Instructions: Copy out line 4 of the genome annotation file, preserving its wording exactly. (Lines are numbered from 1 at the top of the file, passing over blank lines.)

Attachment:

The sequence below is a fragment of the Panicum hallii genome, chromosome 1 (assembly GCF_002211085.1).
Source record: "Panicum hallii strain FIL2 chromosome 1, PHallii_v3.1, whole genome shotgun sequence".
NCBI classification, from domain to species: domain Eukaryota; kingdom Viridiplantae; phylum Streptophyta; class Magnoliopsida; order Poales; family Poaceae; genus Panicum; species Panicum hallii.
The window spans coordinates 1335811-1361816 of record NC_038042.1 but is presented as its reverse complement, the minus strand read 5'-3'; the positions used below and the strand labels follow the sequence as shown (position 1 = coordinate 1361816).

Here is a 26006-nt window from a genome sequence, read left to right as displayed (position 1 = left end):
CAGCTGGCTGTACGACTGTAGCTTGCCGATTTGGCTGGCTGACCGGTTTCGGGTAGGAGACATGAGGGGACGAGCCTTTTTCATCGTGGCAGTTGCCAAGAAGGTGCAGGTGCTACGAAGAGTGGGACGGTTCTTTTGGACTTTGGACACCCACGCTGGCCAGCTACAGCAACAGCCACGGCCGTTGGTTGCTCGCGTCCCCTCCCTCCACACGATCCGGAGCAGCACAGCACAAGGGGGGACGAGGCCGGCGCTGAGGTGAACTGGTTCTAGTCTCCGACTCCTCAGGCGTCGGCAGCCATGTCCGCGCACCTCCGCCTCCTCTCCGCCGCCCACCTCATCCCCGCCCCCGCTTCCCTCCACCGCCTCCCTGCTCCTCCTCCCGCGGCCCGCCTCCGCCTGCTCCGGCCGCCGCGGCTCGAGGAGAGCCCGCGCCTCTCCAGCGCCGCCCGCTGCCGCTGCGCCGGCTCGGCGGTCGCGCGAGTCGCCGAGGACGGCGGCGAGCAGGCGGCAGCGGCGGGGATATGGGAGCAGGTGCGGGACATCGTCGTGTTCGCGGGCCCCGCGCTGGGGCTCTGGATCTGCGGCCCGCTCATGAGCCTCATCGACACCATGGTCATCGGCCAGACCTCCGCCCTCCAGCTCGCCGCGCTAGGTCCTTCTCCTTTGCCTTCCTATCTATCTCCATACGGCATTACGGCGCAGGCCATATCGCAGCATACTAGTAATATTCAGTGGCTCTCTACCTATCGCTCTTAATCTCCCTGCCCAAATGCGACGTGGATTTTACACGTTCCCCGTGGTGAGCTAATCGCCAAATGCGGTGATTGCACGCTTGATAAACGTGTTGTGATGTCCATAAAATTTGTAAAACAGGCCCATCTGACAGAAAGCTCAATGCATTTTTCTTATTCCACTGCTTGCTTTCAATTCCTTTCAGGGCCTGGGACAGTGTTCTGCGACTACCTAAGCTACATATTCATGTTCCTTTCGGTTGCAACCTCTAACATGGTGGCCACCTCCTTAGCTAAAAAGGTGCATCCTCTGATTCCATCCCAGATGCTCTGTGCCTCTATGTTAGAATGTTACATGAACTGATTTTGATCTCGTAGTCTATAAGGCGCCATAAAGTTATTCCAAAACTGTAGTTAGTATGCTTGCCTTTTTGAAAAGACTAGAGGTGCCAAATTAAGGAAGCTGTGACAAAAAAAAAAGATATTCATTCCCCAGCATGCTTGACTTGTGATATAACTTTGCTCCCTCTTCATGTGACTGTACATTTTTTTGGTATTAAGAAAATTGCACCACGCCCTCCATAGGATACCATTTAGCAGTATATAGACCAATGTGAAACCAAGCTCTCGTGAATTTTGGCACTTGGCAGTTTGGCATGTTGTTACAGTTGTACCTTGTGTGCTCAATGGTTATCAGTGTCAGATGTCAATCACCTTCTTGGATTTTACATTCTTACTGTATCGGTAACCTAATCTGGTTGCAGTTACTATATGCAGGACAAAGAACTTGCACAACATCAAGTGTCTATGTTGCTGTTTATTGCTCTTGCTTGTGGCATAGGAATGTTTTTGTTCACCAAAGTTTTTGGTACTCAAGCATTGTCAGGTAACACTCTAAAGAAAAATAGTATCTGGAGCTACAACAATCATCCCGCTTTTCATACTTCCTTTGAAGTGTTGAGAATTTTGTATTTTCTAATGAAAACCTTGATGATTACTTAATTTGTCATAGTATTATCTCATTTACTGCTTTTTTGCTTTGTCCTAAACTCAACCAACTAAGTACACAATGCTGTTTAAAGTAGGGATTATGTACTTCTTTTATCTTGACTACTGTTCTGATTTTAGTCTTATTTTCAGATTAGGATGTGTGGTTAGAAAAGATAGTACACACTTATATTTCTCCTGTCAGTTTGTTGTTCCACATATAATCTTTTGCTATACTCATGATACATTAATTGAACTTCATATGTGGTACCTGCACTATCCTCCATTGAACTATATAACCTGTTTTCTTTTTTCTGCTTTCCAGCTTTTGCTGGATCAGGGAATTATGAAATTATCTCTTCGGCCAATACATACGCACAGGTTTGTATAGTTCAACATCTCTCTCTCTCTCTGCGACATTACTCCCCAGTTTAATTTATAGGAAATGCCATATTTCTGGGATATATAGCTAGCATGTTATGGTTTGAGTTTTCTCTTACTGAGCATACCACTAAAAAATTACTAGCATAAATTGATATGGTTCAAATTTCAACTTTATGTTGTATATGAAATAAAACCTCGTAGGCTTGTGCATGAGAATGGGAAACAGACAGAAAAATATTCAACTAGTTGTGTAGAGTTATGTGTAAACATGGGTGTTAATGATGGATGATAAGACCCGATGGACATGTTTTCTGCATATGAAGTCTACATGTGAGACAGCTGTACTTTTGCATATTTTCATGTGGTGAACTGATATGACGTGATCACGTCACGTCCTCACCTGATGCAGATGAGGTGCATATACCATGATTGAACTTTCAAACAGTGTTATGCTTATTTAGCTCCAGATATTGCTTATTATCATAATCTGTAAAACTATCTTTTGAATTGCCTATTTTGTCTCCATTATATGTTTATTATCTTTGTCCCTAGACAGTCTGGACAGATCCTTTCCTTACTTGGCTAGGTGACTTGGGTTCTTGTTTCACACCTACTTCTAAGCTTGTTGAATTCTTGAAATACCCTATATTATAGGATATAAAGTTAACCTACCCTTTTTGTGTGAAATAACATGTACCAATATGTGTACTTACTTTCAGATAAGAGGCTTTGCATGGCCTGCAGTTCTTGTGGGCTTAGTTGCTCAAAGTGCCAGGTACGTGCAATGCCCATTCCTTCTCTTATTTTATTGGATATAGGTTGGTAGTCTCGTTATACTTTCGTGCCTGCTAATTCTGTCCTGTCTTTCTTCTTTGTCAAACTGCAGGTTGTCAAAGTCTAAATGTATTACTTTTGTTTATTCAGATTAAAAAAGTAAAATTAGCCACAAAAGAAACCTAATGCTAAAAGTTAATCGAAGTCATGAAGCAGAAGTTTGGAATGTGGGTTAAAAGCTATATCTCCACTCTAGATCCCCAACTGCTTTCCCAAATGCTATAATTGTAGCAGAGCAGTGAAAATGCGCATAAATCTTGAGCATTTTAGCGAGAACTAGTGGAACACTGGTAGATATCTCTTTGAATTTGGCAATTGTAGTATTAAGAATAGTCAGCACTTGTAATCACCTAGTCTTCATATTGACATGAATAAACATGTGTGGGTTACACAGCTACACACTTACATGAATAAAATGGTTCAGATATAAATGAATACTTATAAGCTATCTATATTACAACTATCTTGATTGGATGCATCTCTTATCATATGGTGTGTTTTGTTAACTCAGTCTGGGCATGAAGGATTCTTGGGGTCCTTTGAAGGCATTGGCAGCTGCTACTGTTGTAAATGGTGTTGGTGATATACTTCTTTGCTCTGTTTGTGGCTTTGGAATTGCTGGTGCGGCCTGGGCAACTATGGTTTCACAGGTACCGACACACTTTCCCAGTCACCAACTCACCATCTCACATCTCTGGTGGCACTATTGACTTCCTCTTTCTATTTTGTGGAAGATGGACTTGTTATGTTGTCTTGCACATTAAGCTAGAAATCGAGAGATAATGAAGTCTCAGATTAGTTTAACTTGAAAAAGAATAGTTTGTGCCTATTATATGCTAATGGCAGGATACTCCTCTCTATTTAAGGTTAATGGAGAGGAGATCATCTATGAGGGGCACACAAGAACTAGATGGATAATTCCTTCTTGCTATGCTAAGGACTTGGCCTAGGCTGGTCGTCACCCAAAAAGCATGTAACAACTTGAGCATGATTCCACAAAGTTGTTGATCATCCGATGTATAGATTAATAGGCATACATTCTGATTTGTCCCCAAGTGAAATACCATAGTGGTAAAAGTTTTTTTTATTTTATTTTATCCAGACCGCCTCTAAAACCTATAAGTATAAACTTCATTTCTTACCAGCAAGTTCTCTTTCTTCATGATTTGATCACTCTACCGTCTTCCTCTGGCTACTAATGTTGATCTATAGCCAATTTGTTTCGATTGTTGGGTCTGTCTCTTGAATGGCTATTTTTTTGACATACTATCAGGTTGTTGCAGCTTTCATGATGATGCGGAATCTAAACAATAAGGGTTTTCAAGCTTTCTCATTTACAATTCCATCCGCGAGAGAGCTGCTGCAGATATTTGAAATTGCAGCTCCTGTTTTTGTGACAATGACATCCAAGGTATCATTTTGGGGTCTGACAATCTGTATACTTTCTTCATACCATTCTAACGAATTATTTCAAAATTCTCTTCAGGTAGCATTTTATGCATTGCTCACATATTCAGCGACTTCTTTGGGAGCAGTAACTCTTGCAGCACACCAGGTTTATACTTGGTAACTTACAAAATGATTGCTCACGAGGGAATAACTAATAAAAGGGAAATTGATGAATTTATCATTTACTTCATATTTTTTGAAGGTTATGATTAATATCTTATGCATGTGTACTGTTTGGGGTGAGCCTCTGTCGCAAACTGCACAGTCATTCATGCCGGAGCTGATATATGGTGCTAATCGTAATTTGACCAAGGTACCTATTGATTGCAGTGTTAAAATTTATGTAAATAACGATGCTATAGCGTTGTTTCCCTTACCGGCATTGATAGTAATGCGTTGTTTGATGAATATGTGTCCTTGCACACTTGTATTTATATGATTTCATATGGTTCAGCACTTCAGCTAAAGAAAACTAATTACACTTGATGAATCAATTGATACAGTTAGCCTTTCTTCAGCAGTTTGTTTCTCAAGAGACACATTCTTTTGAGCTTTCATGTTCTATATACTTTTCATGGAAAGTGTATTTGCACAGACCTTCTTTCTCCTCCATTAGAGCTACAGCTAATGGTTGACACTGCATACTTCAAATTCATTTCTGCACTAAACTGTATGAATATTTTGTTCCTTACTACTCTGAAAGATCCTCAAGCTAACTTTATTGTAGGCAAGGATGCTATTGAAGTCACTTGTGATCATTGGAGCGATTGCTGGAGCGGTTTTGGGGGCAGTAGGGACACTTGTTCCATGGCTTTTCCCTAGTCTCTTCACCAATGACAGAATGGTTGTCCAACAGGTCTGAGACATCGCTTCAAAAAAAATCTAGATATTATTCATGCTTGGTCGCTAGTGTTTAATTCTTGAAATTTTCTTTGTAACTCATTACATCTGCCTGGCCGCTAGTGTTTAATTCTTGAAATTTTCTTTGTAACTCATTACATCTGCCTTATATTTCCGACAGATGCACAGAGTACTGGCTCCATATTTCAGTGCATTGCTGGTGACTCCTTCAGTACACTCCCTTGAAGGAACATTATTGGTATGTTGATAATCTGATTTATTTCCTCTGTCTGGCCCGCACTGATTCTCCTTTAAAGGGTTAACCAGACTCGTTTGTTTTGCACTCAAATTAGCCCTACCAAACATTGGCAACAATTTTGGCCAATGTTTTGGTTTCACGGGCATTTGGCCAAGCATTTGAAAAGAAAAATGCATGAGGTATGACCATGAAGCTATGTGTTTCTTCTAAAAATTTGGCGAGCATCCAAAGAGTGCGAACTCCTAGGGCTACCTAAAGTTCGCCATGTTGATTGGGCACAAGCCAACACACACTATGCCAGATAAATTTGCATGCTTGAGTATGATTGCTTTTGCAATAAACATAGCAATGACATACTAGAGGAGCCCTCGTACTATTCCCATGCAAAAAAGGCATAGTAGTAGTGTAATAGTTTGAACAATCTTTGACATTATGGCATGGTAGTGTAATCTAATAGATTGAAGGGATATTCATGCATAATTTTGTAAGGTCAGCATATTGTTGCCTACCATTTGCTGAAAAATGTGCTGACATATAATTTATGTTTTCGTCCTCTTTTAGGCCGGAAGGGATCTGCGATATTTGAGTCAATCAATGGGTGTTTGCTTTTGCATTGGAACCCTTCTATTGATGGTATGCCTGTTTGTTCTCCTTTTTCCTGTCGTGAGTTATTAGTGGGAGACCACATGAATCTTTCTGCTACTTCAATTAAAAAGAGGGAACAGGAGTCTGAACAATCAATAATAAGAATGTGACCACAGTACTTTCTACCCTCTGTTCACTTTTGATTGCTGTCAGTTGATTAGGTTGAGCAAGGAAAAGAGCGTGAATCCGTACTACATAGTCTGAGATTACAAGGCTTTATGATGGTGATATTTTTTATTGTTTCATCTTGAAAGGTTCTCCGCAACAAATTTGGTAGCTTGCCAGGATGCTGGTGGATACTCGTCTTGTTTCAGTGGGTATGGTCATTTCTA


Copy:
The window spans coordinates 1335811-1361816 of record NC_038042.1 but is presented as its reverse complement, the minus strand read 5'-3'; the positions used below and the strand labels follow the sequence as shown (position 1 = coordinate 1361816).